Strong congregational singing is achieved when the choirmaster employs hymns consistently—giving people in the pews an opportunity to “pick up” the tune—and also has the organist play those hymn tunes before Mass (“prelude”), during Mass as interludes, and in the style of “chorale” preludes. The same text can be used for multiple tunes, and vice versa—which is another way to help the congregation learn melodies. There are two primary elements that will achieve strong singing from the congregation: (1) A strong choir—not a collection of soloists—leading the hymns; (2) The tunes must be excellent (“sturdy”), composed according to sound principles. A guaranteed way to kill congregational singing is forcing people in the pews to sing too much; the Mass responses, a few acclamations, and a hymn (including all the verses) is plenty of singing, if it be done well.
6. Hymn Texts
Generally speaking, an excellent Catholic hymn is to be preferred to an excellent Protestant hymn—although we do not assert that Protestant hymnody can never be used. Choirmasters should guard against exclusive use of texts from the 19th century. Generally speaking, the choirmaster should limit the amount of hymn texts that are predominantly sentimental, especially if they were written by non-Catholics. The preferred texts should be direct quotations from Sacred Scripture (which we find in the Proprium Missae) and the ancient Roman Catholic hymn texts celebrated in the Church over the last millennium: Veni Creator Spiritus, Urbs Jerusalem Beata, Stabat Mater Dolorosa, Veni Redemptor Gentium, Verbum Supernum Prodiens, Ad Cenam Agni Providi, Pange Lingua Gloriosi, and so forth. The literary quality of vernacular hymnody should employ an elevated register; we must banish whatever is puerile, predictable, or colloquial.
7. Copyright on Official Church Texts
No serious progress can be made regarding compositions in the vernacular until the the liturgical establishment and its profiteers resolve—once and for all—to stop treating the indulgenced prayers of the Mass as a cash cow. Currently, the different prayers and readings of the Mass are “owned” by various entities, and each one demands royalty payments whenever Catholics pray the official texts. This is done in spite of the fact that much of this material has long been in the public domain, and in spite of Canon Law (which forbids the sale of indulgenced texts). To give just one example, the antiphons of the Responsorial Psalm are owned by one company, while the psalm sections are owned by another company. Even when a company “grants permission” to the composer to set a ritual text, the company still claims ultimate ownership; e.g. if the composer later on decides to produce a YouTube version, litigation might ensue. If they sincerely care about the state of liturgy in the United States, the bishops must step forward as soon as possible to fix this problem. (For more on this, cf. “Pay to Pray: The Church’s Simony Problem”.) Moreover, serious composers will only compose music if they know for certain there will not be constant changes to the official translations for the Mass.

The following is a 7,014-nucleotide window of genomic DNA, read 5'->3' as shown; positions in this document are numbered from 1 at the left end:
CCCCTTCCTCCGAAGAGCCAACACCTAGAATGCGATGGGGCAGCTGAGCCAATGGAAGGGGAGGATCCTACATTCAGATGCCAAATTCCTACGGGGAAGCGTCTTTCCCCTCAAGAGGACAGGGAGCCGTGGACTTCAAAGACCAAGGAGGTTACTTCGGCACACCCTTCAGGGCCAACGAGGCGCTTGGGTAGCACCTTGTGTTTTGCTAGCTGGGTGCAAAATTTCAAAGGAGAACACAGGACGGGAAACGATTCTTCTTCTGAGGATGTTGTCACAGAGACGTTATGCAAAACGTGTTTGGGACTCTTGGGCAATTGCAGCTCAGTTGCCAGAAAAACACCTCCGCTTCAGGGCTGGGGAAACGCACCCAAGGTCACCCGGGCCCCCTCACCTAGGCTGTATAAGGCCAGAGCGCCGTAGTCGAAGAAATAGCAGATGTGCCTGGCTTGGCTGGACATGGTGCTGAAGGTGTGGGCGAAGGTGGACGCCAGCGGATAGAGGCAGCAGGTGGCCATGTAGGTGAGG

8. Basic Skills
A musician who is hired as a choirmaster should know, beyond a shadow of a doubt, what sounds good objectively speaking. For instance, is the organ too loud or too soft? Is the organist trying so hard to play the pedal notes that the tempo is slowed down excessively? Are the Tenors too loud, while the Basses are inaudible? Are the Sopranos blending properly, and are the Altos singing the correct notes in tune? Does the choir produce a pleasant choral sound, or does it sound like ten different soloists (“ringers”) trying to compete with one another? Are the Basses capable of producing sound for the low notes, or is the arrangement poor? Are the singers using proper choral vowels? We are not speaking of subjective questions such as: “Who played Chopin mazurkas better: Ignaz Friedman or Alfred Cortot?” We are speaking of basic competency when it comes to eliciting pleasant, beautiful, prayerful choral music.
9. Vacation & Moral Life
Because the choirmaster is an artist, there are unique physical and psychological stresses which must be overcome. The priest must be sensitive to these realities, and must insist that choirmasters have vacation time, as well as weekly time to be spent with the spouse and children. Furthermore, the priest must be sensitive to the fact that choirmasters work on inconvenient days (weekends, holidays, etc.) when it comes to raising a family. Needless to say, the Catholic choirmaster must accept the teachings of the Church and avoid living a public life in opposition to Church teaching—because that would lead to scandal. At the same time, all of us are sinners; the choirmaster should go to confession and strive each day to live a more holy life.
Without the support of the priest, the choirmaster can do very little. The priest must find a way to communicate effectively with the choirmaster, always being sensitive to the fact that musicians may well possess the proverbial “artistic temperament.” That means he should be thoughtful and careful in the way he provides “constructive criticism”—because a poorly phrased comment can cause great anguish, perhaps inadvertently. The priest also must realize it will normally take a year or two for the choir to begin to sound really good; building a choir is no easy task in today’s environment. So the priest must realize that patience is required.